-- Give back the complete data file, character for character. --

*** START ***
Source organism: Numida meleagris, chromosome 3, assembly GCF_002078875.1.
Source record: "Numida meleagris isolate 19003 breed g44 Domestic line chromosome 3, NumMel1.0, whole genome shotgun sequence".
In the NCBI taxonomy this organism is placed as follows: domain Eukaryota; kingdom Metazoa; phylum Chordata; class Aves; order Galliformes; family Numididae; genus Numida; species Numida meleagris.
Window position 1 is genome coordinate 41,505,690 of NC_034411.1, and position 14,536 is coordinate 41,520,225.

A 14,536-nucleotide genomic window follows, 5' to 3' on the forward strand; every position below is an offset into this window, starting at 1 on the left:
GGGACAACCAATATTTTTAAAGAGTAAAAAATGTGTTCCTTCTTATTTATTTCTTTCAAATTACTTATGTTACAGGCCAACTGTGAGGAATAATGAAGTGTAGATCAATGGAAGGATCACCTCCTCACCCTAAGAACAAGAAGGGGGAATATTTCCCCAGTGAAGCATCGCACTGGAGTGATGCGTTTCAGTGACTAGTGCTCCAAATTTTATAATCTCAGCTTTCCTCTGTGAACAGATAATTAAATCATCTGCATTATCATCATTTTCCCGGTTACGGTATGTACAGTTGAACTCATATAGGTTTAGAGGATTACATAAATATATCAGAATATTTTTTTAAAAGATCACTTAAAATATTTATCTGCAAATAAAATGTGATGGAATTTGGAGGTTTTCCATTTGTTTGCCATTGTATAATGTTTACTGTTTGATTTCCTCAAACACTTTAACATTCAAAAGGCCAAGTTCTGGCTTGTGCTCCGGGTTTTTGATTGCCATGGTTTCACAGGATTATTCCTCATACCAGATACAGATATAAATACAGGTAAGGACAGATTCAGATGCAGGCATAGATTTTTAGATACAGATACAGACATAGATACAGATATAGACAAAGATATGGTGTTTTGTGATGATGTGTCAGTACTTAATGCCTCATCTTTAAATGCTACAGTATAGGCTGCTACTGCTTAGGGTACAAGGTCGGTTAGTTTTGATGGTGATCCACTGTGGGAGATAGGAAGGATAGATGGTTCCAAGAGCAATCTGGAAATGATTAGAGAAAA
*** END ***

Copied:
Source organism: Numida meleagris, chromosome 3, assembly GCF_002078875.1.
Source record: "Numida meleagris isolate 19003 breed g44 Domestic line chromosome 3, NumMel1.0, whole genome shotgun sequence".
In the NCBI taxonomy this organism is placed as follows: domain Eukaryota; kingdom Metazoa; phylum Chordata; class Aves; order Galliformes; family Numididae; genus Numida; species Numida meleagris.
Window position 1 is genome coordinate 41,505,690 of NC_034411.1, and position 14,536 is coordinate 41,520,225.

A 14,536-nucleotide genomic window follows, 5' to 3' on the forward strand; every position below is an offset into this window, starting at 1 on the left:
GGGACAACCAATATTTTTAAAGAGTAAAAAATGTGTTCCTTCTTATTTATTTCTTTCAAATTACTTATGTTACAGGCCAACTGTGAGGAATAATGAAGTGTAGATCAATGGAAGGATCACCTCCTCACCCTAAGAACAAGAAGGGGGAATATTTCCCCAGTGAAGCATCGCACTGGAGTGATGCGTTTCAGTGACTAGTGCTCCAAATTTTATAATCTCAGCTTTCCTCTGTGAACAGATAATTAAATCATCTGCATTATCATCATTTTCCCGGTTACGGTATGTACAGTTGAACTCATATAGGTTTAGAGGATTACATAAATATATCAGAATATTTTTTTAAAAGATCACTTAAAATATTTATCTGCAAATAAAATGTGATGGAATTTGGAGGTTTTCCATTTGTTTGCCATTGTATAATGTTTACTGTTTGATTTCCTCAAACACTTTAACATTCAAAAGGCCAAGTTCTGGCTTGTGCTCCGGGTTTTTGATTGCCATGGTTTCACAGGATTATTCCTCATACCAGATACAGATATAAATACAGGTAAGGACAGATTCAGATGCAGGCATAGATTTTTAGATACAGATACAGACATAGATACAGATATAGACAAAGATATGGTGTTTTGTGATGATGTGTCAGTACTTAATGCCTCATCTTTAAATGCTACAGTATAGGCTGCTACTGCTTAGGGTACAAGGTCGGTTAGTTTTGATGGTGATCCACTGTGGGAGATAGGAAGGATAGATGGTTCCAAGAGCAATCTGGAAATGATTAGAGAAAA